What is this?
This was my test-pilot game for the Godot engine. I had heard many good things about Godot but wasn’t confident enough to use it initially. After some experience with UE4 my confidence once again grew enough to try out another engine. I love open source software, and so Godot was right up my street.
Godot is brilliant. Not only does it come with its own scripting language similar to python, it also accepts any language with bindings to Godot. The size of the engine is small enough to use it without installation - I could run it from my
Downloads folder at university and work on my game. It was much more
git friendly than UE4 and I was thrilled when I saw how much documentation the community has written, making it the easiest engine I’ve learned.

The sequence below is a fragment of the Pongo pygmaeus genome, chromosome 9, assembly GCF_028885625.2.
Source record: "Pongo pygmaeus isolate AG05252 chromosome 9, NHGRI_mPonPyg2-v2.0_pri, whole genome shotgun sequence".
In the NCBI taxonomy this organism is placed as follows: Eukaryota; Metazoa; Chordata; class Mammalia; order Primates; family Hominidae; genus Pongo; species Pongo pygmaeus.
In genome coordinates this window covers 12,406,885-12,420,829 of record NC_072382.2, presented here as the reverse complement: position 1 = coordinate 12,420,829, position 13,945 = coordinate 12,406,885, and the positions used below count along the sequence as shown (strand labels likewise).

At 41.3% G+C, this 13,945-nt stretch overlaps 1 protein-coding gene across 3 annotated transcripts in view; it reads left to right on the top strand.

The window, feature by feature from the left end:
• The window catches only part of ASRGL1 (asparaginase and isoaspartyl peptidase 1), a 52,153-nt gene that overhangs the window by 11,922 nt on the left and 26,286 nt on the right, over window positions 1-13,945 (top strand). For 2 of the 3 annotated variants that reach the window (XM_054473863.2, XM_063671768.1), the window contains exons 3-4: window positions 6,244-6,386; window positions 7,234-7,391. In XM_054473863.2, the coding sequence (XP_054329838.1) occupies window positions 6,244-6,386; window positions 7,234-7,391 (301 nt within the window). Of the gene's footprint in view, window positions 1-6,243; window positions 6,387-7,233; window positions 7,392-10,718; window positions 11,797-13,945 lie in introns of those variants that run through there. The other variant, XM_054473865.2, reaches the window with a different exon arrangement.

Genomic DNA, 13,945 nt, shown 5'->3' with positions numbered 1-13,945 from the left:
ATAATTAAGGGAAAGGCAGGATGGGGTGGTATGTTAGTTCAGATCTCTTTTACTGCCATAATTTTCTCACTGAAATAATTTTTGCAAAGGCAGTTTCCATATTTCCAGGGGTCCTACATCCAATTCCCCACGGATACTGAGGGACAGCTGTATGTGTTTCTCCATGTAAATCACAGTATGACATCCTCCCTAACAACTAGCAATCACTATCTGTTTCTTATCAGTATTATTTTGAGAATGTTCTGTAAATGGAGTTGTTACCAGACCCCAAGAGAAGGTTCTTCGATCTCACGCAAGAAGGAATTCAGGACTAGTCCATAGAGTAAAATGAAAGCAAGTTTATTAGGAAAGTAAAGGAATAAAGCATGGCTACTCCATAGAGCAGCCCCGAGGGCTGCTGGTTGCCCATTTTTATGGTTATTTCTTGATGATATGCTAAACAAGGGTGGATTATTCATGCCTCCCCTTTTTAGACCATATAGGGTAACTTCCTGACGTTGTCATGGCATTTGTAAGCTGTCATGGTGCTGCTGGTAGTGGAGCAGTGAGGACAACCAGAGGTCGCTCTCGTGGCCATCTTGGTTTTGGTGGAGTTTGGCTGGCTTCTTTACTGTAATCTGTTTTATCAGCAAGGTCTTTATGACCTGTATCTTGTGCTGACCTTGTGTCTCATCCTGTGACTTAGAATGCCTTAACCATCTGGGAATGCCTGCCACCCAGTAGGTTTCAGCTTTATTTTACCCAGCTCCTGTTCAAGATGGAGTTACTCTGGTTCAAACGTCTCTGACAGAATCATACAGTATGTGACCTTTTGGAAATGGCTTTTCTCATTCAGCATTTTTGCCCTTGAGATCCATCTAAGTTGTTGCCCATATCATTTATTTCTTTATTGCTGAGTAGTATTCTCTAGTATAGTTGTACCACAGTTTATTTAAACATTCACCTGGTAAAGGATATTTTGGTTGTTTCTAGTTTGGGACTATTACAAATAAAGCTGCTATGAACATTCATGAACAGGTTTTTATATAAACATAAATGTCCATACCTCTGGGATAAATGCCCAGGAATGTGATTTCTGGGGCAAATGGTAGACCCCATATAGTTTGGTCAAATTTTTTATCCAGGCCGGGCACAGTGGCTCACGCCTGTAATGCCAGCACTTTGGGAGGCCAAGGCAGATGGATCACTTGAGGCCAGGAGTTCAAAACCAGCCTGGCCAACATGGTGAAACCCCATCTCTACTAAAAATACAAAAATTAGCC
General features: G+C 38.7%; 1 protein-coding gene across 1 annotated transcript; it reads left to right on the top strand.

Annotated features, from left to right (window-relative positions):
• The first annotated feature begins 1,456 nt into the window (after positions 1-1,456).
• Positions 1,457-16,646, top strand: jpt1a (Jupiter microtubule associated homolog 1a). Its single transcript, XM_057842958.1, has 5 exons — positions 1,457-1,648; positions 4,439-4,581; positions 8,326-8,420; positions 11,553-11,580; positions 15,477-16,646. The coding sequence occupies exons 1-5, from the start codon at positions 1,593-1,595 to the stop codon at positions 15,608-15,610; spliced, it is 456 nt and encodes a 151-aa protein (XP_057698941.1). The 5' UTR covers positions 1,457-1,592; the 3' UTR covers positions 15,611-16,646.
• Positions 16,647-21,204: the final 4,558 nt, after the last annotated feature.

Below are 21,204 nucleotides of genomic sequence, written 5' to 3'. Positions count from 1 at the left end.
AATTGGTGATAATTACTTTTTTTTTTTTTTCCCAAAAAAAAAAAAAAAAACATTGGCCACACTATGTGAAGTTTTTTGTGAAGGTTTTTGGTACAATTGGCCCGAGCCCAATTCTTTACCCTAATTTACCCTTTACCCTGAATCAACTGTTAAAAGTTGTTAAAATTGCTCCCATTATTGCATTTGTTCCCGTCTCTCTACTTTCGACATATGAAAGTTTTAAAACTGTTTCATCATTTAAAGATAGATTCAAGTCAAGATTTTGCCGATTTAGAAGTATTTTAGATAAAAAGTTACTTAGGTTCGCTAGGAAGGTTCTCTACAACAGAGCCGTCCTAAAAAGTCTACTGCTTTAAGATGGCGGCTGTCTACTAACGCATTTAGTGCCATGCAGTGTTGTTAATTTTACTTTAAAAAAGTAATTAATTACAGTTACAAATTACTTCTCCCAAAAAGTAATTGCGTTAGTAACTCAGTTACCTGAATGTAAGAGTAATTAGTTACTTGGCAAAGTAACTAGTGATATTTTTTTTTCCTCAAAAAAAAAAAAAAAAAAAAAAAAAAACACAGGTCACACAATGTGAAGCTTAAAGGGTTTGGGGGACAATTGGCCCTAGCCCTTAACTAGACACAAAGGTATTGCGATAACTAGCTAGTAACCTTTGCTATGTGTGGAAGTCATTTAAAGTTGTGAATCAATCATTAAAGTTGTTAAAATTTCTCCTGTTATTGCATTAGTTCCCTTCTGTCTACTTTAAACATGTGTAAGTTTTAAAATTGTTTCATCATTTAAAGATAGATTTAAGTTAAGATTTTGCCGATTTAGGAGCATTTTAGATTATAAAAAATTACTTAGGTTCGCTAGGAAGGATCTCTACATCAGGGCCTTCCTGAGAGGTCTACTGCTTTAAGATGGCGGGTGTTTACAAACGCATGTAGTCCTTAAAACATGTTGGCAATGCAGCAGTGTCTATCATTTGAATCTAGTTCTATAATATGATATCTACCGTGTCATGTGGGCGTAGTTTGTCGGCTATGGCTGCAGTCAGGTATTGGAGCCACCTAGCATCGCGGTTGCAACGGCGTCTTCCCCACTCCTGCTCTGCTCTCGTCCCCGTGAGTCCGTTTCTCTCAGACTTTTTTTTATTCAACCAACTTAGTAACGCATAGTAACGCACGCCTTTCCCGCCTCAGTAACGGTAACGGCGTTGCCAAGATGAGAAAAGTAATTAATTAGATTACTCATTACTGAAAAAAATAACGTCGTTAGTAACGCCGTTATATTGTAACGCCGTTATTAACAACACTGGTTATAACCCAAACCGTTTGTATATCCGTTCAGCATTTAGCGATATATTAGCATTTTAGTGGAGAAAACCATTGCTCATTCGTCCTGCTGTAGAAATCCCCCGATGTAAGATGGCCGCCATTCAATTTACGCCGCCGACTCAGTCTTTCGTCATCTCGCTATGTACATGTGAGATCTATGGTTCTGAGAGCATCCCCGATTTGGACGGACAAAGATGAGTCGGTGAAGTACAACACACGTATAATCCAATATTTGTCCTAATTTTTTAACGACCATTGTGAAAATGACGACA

This would be the last chance I could make a game before the end of university. With my final year around the corner, I wanted to make a game while I could with Godot. The game itself is more of a sandbox, I messed around with some
Graphnodes and created a spellmaking system which allowed players to combine smaller spell parts into elaborate rituals, curses and whatever. It had physics, tiled sprites and some UI, all of which are good to practice.
Why closed source?
While I do love open source software, I do view games slightly differently. I may open source the code for educational purposes down the line, but I wish to reserve the right to continue working on the game privately in case I decide to take it further - it has been the most fun game related project so far after all!